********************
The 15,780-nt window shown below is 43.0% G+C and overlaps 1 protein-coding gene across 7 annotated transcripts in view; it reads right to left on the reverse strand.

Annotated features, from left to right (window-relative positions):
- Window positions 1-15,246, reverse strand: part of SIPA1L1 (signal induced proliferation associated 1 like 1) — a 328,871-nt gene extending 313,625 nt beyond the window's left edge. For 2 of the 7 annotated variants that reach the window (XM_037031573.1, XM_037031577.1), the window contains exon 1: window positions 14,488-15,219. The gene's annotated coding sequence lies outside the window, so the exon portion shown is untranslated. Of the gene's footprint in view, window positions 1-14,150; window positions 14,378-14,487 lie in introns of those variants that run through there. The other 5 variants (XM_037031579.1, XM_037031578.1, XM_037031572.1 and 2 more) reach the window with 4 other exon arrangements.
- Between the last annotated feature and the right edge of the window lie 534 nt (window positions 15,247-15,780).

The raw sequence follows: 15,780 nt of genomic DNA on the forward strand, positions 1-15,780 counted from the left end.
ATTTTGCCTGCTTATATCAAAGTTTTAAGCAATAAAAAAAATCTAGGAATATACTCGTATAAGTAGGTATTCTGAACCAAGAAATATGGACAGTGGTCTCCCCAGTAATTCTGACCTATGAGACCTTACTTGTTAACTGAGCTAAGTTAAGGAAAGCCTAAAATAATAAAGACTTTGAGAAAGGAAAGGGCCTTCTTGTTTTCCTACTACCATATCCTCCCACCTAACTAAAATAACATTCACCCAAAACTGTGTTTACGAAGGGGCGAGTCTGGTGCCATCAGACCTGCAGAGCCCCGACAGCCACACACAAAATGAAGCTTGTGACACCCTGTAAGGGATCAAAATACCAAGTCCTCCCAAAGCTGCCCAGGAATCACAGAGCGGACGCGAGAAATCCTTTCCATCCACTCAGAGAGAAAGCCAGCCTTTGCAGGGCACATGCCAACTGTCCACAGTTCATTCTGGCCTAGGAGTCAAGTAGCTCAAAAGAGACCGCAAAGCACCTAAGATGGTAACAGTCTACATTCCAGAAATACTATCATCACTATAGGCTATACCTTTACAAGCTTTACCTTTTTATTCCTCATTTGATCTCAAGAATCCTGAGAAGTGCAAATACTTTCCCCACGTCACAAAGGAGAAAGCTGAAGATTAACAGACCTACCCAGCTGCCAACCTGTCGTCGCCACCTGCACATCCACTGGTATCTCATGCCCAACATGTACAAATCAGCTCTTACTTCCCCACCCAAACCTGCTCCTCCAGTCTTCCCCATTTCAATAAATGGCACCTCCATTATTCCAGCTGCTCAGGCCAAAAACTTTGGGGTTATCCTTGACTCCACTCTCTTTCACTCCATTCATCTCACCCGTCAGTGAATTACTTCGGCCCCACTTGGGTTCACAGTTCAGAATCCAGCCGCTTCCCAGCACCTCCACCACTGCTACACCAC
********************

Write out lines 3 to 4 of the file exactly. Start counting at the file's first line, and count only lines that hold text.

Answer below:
- Window positions 1-15,246, reverse strand: part of SIPA1L1 (signal induced proliferation associated 1 like 1) — a 328,871-nt gene extending 313,625 nt beyond the window's left edge. For 2 of the 7 annotated variants that reach the window (XM_037031573.1, XM_037031577.1), the window contains exon 1: window positions 14,488-15,219. The gene's annotated coding sequence lies outside the window, so the exon portion shown is untranslated. Of the gene's footprint in view, window positions 1-14,150; window positions 14,378-14,487 lie in introns of those variants that run through there. The other 5 variants (XM_037031579.1, XM_037031578.1, XM_037031572.1 and 2 more) reach the window with 4 other exon arrangements.
- Between the last annotated feature and the right edge of the window lie 534 nt (window positions 15,247-15,780).